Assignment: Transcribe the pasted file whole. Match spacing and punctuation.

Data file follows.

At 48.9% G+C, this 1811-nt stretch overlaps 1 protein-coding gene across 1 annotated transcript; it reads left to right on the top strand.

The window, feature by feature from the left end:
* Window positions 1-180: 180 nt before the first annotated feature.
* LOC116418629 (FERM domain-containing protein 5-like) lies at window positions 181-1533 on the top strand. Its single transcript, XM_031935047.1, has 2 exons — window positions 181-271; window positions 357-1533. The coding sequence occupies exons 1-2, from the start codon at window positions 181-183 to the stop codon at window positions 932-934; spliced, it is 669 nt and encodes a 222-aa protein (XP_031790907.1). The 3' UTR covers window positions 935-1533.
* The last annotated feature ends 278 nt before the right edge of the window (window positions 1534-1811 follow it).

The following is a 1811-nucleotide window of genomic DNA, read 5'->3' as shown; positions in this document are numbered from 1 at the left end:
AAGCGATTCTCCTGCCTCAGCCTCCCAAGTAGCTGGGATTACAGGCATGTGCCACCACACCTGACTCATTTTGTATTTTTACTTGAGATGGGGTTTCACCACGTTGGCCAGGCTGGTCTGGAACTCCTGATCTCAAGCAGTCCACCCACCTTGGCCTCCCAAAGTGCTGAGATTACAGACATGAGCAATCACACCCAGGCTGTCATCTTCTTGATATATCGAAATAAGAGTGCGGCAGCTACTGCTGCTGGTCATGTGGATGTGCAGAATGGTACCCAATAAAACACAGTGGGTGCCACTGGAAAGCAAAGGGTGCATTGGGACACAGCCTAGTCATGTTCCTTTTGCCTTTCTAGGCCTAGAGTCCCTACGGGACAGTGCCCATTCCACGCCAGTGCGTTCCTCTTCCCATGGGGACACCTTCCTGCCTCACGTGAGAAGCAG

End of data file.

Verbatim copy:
At 48.9% G+C, this 1811-nt stretch overlaps 1 protein-coding gene across 1 annotated transcript; it reads left to right on the top strand.

The window, feature by feature from the left end:
* Window positions 1-180: 180 nt before the first annotated feature.
* LOC116418629 (FERM domain-containing protein 5-like) lies at window positions 181-1533 on the top strand. Its single transcript, XM_031935047.1, has 2 exons — window positions 181-271; window positions 357-1533. The coding sequence occupies exons 1-2, from the start codon at window positions 181-183 to the stop codon at window positions 932-934; spliced, it is 669 nt and encodes a 222-aa protein (XP_031790907.1). The 3' UTR covers window positions 935-1533.
* The last annotated feature ends 278 nt before the right edge of the window (window positions 1534-1811 follow it).

The following is a 1811-nucleotide window of genomic DNA, read 5'->3' as shown; positions in this document are numbered from 1 at the left end:
AAGCGATTCTCCTGCCTCAGCCTCCCAAGTAGCTGGGATTACAGGCATGTGCCACCACACCTGACTCATTTTGTATTTTTACTTGAGATGGGGTTTCACCACGTTGGCCAGGCTGGTCTGGAACTCCTGATCTCAAGCAGTCCACCCACCTTGGCCTCCCAAAGTGCTGAGATTACAGACATGAGCAATCACACCCAGGCTGTCATCTTCTTGATATATCGAAATAAGAGTGCGGCAGCTACTGCTGCTGGTCATGTGGATGTGCAGAATGGTACCCAATAAAACACAGTGGGTGCCACTGGAAAGCAAAGGGTGCATTGGGACACAGCCTAGTCATGTTCCTTTTGCCTTTCTAGGCCTAGAGTCCCTACGGGACAGTGCCCATTCCACGCCAGTGCGTTCCTCTTCCCATGGGGACACCTTCCTGCCTCACGTGAGAAGCAG